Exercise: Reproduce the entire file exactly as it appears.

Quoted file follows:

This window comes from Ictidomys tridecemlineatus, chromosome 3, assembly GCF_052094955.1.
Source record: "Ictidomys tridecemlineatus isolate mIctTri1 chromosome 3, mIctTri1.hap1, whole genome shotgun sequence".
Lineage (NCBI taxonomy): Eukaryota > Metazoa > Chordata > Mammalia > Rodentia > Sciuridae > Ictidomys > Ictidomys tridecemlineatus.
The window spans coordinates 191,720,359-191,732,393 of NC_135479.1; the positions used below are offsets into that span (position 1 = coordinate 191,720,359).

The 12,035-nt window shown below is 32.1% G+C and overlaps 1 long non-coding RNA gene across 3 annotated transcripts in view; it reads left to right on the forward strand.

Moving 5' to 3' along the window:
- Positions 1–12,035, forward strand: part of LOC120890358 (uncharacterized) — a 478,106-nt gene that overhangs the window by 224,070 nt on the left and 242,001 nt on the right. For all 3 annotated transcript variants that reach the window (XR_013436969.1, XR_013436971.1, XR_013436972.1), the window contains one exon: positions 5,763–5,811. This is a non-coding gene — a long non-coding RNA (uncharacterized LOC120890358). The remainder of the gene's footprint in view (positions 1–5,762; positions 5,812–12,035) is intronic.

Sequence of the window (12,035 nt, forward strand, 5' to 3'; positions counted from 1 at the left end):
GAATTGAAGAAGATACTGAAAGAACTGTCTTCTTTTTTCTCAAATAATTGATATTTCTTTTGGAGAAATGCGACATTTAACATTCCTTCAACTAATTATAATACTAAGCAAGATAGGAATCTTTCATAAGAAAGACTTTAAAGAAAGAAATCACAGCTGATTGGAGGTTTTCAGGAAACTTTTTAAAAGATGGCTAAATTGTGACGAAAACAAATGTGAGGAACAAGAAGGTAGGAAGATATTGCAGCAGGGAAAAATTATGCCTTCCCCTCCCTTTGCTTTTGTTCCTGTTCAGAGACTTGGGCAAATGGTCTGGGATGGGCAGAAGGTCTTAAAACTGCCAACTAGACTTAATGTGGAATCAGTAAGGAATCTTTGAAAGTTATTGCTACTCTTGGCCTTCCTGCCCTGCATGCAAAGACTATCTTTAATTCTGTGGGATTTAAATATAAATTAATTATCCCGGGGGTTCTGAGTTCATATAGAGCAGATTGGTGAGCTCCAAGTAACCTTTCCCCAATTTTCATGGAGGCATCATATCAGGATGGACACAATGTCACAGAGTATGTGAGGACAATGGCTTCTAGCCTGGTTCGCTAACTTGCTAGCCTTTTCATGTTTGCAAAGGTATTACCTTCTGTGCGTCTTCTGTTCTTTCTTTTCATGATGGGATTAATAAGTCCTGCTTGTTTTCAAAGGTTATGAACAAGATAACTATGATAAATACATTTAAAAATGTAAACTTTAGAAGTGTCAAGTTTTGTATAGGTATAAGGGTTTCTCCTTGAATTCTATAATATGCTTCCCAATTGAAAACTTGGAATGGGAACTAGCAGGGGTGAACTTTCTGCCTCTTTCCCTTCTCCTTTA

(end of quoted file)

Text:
This window comes from Ictidomys tridecemlineatus, chromosome 3, assembly GCF_052094955.1.
Source record: "Ictidomys tridecemlineatus isolate mIctTri1 chromosome 3, mIctTri1.hap1, whole genome shotgun sequence".
Lineage (NCBI taxonomy): Eukaryota > Metazoa > Chordata > Mammalia > Rodentia > Sciuridae > Ictidomys > Ictidomys tridecemlineatus.
The window spans coordinates 191,720,359-191,732,393 of NC_135479.1; the positions used below are offsets into that span (position 1 = coordinate 191,720,359).

The 12,035-nt window shown below is 32.1% G+C and overlaps 1 long non-coding RNA gene across 3 annotated transcripts in view; it reads left to right on the forward strand.

Moving 5' to 3' along the window:
- Positions 1–12,035, forward strand: part of LOC120890358 (uncharacterized) — a 478,106-nt gene that overhangs the window by 224,070 nt on the left and 242,001 nt on the right. For all 3 annotated transcript variants that reach the window (XR_013436969.1, XR_013436971.1, XR_013436972.1), the window contains one exon: positions 5,763–5,811. This is a non-coding gene — a long non-coding RNA (uncharacterized LOC120890358). The remainder of the gene's footprint in view (positions 1–5,762; positions 5,812–12,035) is intronic.

Sequence of the window (12,035 nt, forward strand, 5' to 3'; positions counted from 1 at the left end):
GAATTGAAGAAGATACTGAAAGAACTGTCTTCTTTTTTCTCAAATAATTGATATTTCTTTTGGAGAAATGCGACATTTAACATTCCTTCAACTAATTATAATACTAAGCAAGATAGGAATCTTTCATAAGAAAGACTTTAAAGAAAGAAATCACAGCTGATTGGAGGTTTTCAGGAAACTTTTTAAAAGATGGCTAAATTGTGACGAAAACAAATGTGAGGAACAAGAAGGTAGGAAGATATTGCAGCAGGGAAAAATTATGCCTTCCCCTCCCTTTGCTTTTGTTCCTGTTCAGAGACTTGGGCAAATGGTCTGGGATGGGCAGAAGGTCTTAAAACTGCCAACTAGACTTAATGTGGAATCAGTAAGGAATCTTTGAAAGTTATTGCTACTCTTGGCCTTCCTGCCCTGCATGCAAAGACTATCTTTAATTCTGTGGGATTTAAATATAAATTAATTATCCCGGGGGTTCTGAGTTCATATAGAGCAGATTGGTGAGCTCCAAGTAACCTTTCCCCAATTTTCATGGAGGCATCATATCAGGATGGACACAATGTCACAGAGTATGTGAGGACAATGGCTTCTAGCCTGGTTCGCTAACTTGCTAGCCTTTTCATGTTTGCAAAGGTATTACCTTCTGTGCGTCTTCTGTTCTTTCTTTTCATGATGGGATTAATAAGTCCTGCTTGTTTTCAAAGGTTATGAACAAGATAACTATGATAAATACATTTAAAAATGTAAACTTTAGAAGTGTCAAGTTTTGTATAGGTATAAGGGTTTCTCCTTGAATTCTATAATATGCTTCCCAATTGAAAACTTGGAATGGGAACTAGCAGGGGTGAACTTTCTGCCTCTTTCCCTTCTCCTTTA